Book Reviews

Arrival: Film tie-in book by Ted Chiang

I have had this book in my bookcase to show that I’m not at all small-minded after hating on the Arrival movie that came out a few years ago. I carried an unpopular opinion that the alien encounter movie designed after the short novella by Ted Chiang called Stories of Your Life and Others was actually a big pile of poo. It should not have been released with a strong teaser trailer indicating a possible invasion when the actual subject matter was the use of linguistics in order to communicate with the alien species.



A Brief History of the Russian Language

“Where do you come from?” was a question I heard often during the nearly two years I spent living in Russia. “I’m from America,” I would always answer, but this reply rarely satisfied the innate “Russian curiosity” of the inquirer. “Yes,” they would say, “but where are your roots?” I would then explain that my ancestors came from various countries of Northern Europe. For most Russians, this was enough: “So you are a Northern European,” they would say knowingly, “now we can talk.”

Just as many Russians felt that they could not understand me as a person until they knew where I came from, we also cannot fully understand a language until we learn about its history and origin. I would like to examine the roots of the Russian language in order to gain a better understanding of this beautiful and complex system of communication. Much that seems confusing, arbitrary, or strange in the modern Russian language becomes clearer as we become familiar with the processes of change throughout the historical development of Russian.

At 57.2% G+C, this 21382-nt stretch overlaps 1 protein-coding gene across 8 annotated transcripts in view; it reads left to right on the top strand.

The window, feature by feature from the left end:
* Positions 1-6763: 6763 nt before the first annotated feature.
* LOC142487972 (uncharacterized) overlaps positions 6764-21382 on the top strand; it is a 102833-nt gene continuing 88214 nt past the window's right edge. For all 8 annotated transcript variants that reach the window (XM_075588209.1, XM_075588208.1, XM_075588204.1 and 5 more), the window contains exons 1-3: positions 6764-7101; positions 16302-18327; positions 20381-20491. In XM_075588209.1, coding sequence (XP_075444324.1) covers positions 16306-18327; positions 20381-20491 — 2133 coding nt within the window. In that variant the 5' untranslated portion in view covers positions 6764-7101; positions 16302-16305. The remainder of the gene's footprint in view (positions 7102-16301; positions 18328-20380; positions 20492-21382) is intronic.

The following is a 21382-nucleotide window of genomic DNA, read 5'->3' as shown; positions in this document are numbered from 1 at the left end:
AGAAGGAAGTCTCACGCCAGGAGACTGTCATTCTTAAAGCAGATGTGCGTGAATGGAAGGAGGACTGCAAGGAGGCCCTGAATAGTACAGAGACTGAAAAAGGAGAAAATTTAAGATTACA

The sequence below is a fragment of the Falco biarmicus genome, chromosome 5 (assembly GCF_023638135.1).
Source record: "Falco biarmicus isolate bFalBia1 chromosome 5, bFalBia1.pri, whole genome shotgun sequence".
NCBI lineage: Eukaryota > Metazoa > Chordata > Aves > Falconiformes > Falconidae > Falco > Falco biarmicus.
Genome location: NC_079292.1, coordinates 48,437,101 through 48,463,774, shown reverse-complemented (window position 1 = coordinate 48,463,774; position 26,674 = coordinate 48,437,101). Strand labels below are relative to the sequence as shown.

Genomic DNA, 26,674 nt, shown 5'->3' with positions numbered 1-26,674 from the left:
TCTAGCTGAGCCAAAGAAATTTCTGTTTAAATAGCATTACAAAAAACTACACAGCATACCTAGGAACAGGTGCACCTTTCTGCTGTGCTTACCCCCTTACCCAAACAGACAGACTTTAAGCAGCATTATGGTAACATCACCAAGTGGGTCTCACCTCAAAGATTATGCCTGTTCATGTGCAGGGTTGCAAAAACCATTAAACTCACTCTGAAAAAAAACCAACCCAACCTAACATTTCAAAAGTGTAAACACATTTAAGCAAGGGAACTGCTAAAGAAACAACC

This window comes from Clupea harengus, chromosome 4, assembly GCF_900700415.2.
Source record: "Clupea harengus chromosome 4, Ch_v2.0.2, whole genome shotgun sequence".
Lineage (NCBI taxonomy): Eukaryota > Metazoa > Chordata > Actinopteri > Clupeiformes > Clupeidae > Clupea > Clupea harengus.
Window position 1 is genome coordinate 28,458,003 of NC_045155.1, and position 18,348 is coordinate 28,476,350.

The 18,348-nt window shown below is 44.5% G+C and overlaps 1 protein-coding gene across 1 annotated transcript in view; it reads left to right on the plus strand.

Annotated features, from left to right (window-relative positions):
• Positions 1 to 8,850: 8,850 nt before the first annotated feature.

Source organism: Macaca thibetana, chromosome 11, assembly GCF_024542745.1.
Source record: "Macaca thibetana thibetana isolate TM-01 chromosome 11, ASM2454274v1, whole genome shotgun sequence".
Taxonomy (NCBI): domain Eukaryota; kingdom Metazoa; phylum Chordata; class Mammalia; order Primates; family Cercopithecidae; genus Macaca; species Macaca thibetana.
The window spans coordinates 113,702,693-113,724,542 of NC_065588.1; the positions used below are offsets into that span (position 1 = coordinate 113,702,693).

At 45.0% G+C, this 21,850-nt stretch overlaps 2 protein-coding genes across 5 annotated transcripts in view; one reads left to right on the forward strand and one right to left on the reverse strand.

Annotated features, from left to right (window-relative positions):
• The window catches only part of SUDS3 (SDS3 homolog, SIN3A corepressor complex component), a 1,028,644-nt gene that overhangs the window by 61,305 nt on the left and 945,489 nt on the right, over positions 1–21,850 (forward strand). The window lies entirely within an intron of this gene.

In this paper I will give a brief overview of the origins of Russian as well as summarize some of the major areas of change in the history of the language. I will focus on the areas of the writing system, the phonological and phonetic systems, and historical reflexes in the modern lexicon. Although I will be able to give only a concise overview of some of the basic processes of change, I hope that this paper will offer a solid basis on which an interested reader may build in further study of Russian.


Introduction to Dutch Language


Dutch is a Germanic language spoken in the Netherlands, the northern part of Belgium (also called Flemish there) and parts of Suriname. It is the ancestor language of the Afrikaans spoken in South Africa, which is still quite similar to Dutch.

Since many Dutch and Flemish people like to practice their foreign languages it is very difficult to learn more than the basics. You will notice that even after having reached a reasonable level people continue to respond in English after having started the conversation in Dutch.


Introduction to French Language

Whether you’re going on a vacation, or just living in an area of the country with a high French speaking population, this little ‘MiniBook’ can help you to understand some things you couldn’t before and actually have small conversations with other ‘French-speakers’


English/Japanese Basic Terms Translation

Ever wanted to learn how to say daily stuff in Japan? Here are a few tips

Since only few of you are speaking and reading Japanese fluently, I thought it would be a good idea to give you some basic translation of the main Japanese terms that you may found in some of the stories on this website.
Boku ni Natta Watashi v05 ex1 p099Aaa (Aa) = General sound of agreement. Say, well, er, oh, ah
Ahou = “Moron”
Ai = “love”
Ai Shiteiru = I love you
Aisuru = “beloved”
Anata = “You”, usually used between close relationships, meaning ‘dear’
Aniki = older sibling, usually used for a brother, particularly for the older of a set of twins.